- immutable access to the current HTTP request;
- mutable access to the current HTTP response;
- an accumulated set of headers that will be returned alongside a response;
- and a way to respond to the client with a stream of bytes.
The process of building programs with
fused-effects involves mapping desired program behavior to a set of one or more effects, then interpreting those effects into a result data type. Depending on your goals, you may be able to use the effects and monads that come with
fused-effects, or you may have to write your own effects. As mentioned above, this post will use an ad-hoc approach, building this app’s capabilities atop the effects provided by
Having identified these four requirements, we now need to know how to represent them in code. To do this, we need to consult
wai’s most fundamental definition.
This declaration defines an
Application type. Values of type
Application are functions that take two arguments. This first argument is an immutable
Request; the second is a function that takes a
Response and returns an opaque
We access the properties of the current request through accessors provided by
Network.Wai, and we yield a
ResponseReceived by constructing a
Response datum and passing it to the provided function. This means that whatever effectful abstraction we choose, the result of interpreting an effectful action will be an
Application—a function type that we pass into our chosen HTTP server. Our task now is to identify which effects we will use to pair a type provided by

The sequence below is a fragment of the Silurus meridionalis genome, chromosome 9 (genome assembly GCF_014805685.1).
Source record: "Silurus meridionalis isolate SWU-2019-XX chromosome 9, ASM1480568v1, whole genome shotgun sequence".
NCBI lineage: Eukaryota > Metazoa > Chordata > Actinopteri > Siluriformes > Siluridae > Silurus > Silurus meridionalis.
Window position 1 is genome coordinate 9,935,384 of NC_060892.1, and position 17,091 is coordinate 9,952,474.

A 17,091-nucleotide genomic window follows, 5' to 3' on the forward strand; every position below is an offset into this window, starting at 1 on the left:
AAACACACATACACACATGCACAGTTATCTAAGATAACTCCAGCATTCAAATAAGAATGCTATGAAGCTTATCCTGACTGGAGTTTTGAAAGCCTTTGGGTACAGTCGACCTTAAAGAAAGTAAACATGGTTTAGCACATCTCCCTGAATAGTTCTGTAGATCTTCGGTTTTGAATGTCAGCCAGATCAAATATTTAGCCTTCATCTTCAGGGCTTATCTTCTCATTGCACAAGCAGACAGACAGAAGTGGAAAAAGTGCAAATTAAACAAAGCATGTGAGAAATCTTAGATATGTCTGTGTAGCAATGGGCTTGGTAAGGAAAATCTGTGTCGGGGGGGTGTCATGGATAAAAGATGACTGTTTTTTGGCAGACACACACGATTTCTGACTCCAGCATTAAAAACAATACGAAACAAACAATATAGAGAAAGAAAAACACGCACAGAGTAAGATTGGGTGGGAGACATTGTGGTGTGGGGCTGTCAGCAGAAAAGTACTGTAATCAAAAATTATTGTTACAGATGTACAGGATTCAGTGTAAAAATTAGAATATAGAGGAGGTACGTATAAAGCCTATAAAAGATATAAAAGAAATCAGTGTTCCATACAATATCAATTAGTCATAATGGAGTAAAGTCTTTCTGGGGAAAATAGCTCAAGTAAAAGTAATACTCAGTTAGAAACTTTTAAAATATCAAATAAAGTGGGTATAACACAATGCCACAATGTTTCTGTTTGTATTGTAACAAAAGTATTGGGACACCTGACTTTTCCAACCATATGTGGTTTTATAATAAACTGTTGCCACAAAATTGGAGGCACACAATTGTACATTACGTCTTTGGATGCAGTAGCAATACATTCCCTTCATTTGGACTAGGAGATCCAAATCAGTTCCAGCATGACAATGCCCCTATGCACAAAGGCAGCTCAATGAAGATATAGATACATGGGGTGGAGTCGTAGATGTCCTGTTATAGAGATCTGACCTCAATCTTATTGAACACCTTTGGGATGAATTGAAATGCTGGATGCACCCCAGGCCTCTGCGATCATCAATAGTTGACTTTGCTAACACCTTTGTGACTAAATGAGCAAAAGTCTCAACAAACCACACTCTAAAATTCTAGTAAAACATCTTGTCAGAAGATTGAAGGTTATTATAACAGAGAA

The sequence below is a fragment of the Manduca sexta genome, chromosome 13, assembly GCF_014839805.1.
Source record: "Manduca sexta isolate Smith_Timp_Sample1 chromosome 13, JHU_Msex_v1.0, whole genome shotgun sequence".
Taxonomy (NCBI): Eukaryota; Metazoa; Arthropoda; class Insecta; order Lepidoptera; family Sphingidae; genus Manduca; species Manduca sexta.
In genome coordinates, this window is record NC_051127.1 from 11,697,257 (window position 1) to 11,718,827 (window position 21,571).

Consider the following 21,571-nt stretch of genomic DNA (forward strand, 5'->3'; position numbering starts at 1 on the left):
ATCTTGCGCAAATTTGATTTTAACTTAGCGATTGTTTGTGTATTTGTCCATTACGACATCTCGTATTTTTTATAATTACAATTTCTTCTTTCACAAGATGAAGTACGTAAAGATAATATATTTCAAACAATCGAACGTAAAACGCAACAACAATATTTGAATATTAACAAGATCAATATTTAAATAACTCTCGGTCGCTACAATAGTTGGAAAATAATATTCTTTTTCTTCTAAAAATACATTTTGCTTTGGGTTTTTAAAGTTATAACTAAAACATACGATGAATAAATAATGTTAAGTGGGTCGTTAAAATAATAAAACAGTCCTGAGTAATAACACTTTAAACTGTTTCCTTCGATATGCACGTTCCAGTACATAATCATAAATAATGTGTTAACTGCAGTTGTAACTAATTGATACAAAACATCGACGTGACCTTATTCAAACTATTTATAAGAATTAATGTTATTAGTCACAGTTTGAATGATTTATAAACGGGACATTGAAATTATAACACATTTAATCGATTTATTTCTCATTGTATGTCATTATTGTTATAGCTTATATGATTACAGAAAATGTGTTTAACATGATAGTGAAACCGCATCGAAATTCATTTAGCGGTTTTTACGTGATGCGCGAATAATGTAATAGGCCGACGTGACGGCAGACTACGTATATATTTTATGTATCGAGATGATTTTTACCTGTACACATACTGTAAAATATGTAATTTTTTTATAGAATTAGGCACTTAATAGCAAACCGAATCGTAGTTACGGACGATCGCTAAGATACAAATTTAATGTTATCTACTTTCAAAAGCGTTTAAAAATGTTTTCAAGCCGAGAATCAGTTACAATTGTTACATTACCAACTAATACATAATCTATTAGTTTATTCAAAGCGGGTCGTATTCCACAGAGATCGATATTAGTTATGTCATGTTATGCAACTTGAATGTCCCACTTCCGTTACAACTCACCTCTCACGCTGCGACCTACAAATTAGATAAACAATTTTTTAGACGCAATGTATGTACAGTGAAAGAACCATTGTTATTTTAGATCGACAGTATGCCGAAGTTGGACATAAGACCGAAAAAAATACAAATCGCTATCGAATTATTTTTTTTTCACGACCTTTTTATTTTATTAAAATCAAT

wai with its corresponding capability:
These effects may be familiar to you. The
Reader effect corresponds to
State effect to
MonadTrans. (Don’t worry about
Streaming.ByteString yet.) We’ll import these effects’ definition from
Yet it’s not enough just to import these effects. One of the primary wins associated with
fused-effects is that it separates the interfaces associated with an effect from the implementation of that effect. One effect can have multiple interpretations; depending on our needs, we could interpret a state effect with a strict state monad, or a lazy state monad, or a reader monad wrapping a mutable reference. We call these monads that interpret an effect a carrier. These carriers live under
Control.Carrier hierarchy. Let’s import the carriers we need: we’ll be using strict state and writer monads, since we don’t need the generality provided by lazy state, and the lazy writer monad shouldn’t exist in the first place.